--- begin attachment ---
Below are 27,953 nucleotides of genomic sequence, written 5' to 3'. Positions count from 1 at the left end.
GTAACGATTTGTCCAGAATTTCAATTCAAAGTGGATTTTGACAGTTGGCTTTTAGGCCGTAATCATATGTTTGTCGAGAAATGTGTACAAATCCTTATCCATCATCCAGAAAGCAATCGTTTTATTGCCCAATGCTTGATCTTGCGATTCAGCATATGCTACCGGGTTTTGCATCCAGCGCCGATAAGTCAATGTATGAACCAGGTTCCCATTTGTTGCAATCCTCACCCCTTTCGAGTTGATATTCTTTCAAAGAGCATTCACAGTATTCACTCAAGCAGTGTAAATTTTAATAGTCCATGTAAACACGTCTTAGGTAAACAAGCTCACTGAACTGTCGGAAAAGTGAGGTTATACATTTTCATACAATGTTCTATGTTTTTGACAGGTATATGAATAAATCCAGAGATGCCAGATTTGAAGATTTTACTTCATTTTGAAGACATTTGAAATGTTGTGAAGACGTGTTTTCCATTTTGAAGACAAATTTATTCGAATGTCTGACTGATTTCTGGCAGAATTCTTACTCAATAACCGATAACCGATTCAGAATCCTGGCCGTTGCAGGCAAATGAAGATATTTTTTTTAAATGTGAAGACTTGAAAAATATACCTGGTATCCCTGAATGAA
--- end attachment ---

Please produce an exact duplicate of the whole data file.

Below are 27,953 nucleotides of genomic sequence, written 5' to 3'. Positions count from 1 at the left end.
GTAACGATTTGTCCAGAATTTCAATTCAAAGTGGATTTTGACAGTTGGCTTTTAGGCCGTAATCATATGTTTGTCGAGAAATGTGTACAAATCCTTATCCATCATCCAGAAAGCAATCGTTTTATTGCCCAATGCTTGATCTTGCGATTCAGCATATGCTACCGGGTTTTGCATCCAGCGCCGATAAGTCAATGTATGAACCAGGTTCCCATTTGTTGCAATCCTCACCCCTTTCGAGTTGATATTCTTTCAAAGAGCATTCACAGTATTCACTCAAGCAGTGTAAATTTTAATAGTCCATGTAAACACGTCTTAGGTAAACAAGCTCACTGAACTGTCGGAAAAGTGAGGTTATACATTTTCATACAATGTTCTATGTTTTTGACAGGTATATGAATAAATCCAGAGATGCCAGATTTGAAGATTTTACTTCATTTTGAAGACATTTGAAATGTTGTGAAGACGTGTTTTCCATTTTGAAGACAAATTTATTCGAATGTCTGACTGATTTCTGGCAGAATTCTTACTCAATAACCGATAACCGATTCAGAATCCTGGCCGTTGCAGGCAAATGAAGATATTTTTTTTAAATGTGAAGACTTGAAAAATATACCTGGTATCCCTGAATGAA